Several posts in this series have suggested “starting over” if your dog makes an error within a chain.  How exactly do we start over?  Do we use a No Reward Marker (NRM) to tell the dog that she was wrong?  At what point in a dog’s career do we begin this process?  And…what exactly is a no reward marker?

A No Reward Marker (NRM) is usually a word or sound that tells your dog that whatever they just did has ended the possibility of reinforcement.  NRM’s are supposed to be neutral in tone and free from disapproval; they simply “mark” the moment of an error.  NRM’s can also be hand signals or body movements that mean the same thing, namely, that reinforcement will not happen.

It’s like a “reverse” clicker.  It marks an exact moment in time, but instead of marking that a reinforcer is coming it takes the possibility of one away.

The paragraphs above gives you the basic idea; it’s a neutral communication, right?

No, not really.

In addition to marking a moment in time, a NRM also interrupts your dog’s behavior, and an interruption communicates that you didn’t like what happened at that exact moment.  You have an opinion and it’s not neutral at all!

There’s really no way around this.  A NRM is a marker of both the dog’s specific behavior and the opinion of the person giving it.  Remember that your teammate is a dog and not a chicken; your dog cares if you are pleased with them, and also cares if you are displeased. Your dog knows that you have an opinion about your training time together because 95% of the time you should be emotionally engaged and happy about what you are doing.  There is no reason to hide that from your dog and indeed, I think it’s critical to show your joy if you want an engaged picture of teamwork with your dog as opposed to a methodical automaton who could care less about you.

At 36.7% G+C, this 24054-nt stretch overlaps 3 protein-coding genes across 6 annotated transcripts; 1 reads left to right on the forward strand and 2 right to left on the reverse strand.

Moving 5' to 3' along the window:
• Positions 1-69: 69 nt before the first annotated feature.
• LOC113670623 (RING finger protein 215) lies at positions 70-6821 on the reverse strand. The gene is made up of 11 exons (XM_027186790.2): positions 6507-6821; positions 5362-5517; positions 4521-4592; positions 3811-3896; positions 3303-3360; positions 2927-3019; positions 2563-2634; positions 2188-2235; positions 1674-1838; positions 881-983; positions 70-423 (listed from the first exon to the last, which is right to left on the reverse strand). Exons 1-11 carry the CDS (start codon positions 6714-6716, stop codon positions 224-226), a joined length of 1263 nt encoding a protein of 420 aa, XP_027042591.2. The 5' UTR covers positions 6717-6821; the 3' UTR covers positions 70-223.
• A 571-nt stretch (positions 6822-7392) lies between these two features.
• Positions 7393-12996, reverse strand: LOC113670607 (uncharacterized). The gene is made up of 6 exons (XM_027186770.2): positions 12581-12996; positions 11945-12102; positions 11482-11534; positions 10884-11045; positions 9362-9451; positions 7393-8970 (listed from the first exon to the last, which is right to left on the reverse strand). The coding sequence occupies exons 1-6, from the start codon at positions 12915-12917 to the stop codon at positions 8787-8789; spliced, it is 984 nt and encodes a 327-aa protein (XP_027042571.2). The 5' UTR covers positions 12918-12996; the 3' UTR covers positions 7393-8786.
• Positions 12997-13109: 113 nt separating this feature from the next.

How your dog reacts to that NRM/interruption depends on a lot of factors.  Does your dog care more about your opinion and/or reinforcer than what they wanted to do?  If the interrupter causes the dog to return immediately for another chance, then your dog cares.  If your dog’s response to the NRM is to continue whatever they were choosing to do that you did not like (for example, sniffing a nice spot near the dumbbell that they should have been retrieving), then your dog does not care enough about your opinion or your reinforcers to change their course of action – they are more gratified by their choice.  And if your dog stops sniffing but freezes with unhappiness or starts hysterically snapping at your face (stress), then the marker was too harsh.

If your dog cares enough to stop the unwanted behavior and also returns cheerfully to try again, then you’ve used the NRM effectively. That’s good.  But what if your dog isn’t absolutely sure what caused that NRM?  Or what if your dog isn’t absolutely sure about what they should do to avoid another one on their next attempt?